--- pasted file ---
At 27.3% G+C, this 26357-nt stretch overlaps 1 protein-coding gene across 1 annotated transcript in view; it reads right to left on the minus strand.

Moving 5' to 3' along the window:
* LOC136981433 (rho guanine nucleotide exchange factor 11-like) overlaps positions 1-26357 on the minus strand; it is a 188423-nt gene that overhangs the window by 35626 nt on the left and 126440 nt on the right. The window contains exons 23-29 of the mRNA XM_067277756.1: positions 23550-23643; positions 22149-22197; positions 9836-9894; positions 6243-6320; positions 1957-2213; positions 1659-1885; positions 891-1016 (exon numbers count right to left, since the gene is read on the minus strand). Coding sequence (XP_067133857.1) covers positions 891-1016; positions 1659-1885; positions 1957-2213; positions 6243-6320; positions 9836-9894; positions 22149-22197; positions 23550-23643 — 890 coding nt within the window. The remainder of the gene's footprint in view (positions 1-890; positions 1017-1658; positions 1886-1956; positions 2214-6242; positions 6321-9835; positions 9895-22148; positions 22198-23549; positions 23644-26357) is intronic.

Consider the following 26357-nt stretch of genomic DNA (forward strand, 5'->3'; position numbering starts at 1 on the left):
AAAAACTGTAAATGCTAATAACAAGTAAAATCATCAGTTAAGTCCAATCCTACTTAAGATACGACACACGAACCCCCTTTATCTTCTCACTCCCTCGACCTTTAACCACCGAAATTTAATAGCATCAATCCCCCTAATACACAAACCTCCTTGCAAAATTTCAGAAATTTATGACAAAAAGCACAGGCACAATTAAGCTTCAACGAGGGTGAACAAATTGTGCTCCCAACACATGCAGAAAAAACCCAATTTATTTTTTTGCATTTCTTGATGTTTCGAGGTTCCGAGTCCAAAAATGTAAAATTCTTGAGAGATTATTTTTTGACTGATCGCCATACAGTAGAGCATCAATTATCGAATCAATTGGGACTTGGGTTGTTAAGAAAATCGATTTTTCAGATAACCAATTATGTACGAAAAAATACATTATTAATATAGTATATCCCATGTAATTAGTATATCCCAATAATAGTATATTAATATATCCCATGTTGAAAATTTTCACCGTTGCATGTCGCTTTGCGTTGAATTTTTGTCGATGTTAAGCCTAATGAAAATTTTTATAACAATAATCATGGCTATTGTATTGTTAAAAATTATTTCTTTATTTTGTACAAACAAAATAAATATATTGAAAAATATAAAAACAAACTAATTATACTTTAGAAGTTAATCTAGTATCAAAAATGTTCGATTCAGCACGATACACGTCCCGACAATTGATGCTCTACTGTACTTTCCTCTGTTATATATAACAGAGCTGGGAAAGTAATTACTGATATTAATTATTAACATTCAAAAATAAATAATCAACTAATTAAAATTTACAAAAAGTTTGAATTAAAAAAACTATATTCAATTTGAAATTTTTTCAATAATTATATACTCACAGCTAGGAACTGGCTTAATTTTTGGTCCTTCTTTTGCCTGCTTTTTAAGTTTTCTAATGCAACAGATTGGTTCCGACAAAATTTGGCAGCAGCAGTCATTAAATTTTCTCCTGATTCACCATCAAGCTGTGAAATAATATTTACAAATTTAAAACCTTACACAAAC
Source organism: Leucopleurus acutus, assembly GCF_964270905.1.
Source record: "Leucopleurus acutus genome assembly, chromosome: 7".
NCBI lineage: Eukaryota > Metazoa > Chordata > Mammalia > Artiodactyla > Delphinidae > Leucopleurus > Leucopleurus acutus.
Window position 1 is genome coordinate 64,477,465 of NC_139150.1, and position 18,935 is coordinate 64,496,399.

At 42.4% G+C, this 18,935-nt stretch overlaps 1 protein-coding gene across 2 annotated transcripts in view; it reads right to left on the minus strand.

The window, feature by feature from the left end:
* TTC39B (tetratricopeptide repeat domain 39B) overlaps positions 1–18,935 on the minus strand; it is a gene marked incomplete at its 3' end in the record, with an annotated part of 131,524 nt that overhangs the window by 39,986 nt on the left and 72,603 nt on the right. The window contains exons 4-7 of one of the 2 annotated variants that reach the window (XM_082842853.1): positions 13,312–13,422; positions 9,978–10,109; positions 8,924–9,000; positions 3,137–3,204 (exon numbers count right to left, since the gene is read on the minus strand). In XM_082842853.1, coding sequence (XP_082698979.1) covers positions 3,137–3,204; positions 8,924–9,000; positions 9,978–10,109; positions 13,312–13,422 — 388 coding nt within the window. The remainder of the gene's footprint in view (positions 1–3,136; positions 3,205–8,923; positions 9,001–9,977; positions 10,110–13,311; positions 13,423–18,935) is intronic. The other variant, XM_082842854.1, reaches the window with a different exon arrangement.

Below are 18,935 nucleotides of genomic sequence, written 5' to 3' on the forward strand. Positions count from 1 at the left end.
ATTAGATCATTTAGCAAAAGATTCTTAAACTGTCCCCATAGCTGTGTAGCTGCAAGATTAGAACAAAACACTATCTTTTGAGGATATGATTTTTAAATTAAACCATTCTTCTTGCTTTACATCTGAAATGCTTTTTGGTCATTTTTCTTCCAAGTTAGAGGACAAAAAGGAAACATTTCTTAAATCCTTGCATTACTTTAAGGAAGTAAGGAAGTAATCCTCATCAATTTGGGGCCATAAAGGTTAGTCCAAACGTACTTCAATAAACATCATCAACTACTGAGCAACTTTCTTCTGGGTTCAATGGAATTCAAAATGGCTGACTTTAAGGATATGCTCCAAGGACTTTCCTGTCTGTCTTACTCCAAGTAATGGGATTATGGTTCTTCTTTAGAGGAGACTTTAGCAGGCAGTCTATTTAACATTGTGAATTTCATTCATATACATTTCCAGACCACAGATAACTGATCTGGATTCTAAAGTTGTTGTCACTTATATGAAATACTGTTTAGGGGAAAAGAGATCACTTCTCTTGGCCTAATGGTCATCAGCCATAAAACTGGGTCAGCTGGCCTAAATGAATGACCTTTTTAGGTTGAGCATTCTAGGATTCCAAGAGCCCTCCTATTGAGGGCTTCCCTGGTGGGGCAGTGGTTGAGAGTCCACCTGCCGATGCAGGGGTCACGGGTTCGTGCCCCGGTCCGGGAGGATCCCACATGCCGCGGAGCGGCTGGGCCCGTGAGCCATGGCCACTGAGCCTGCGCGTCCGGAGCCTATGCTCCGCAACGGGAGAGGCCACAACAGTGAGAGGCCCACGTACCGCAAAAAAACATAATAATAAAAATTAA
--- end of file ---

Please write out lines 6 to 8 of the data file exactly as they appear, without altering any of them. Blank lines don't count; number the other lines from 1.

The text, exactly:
Source organism: Leucopleurus acutus, assembly GCF_964270905.1.
Source record: "Leucopleurus acutus genome assembly, chromosome: 7".
NCBI lineage: Eukaryota > Metazoa > Chordata > Mammalia > Artiodactyla > Delphinidae > Leucopleurus > Leucopleurus acutus.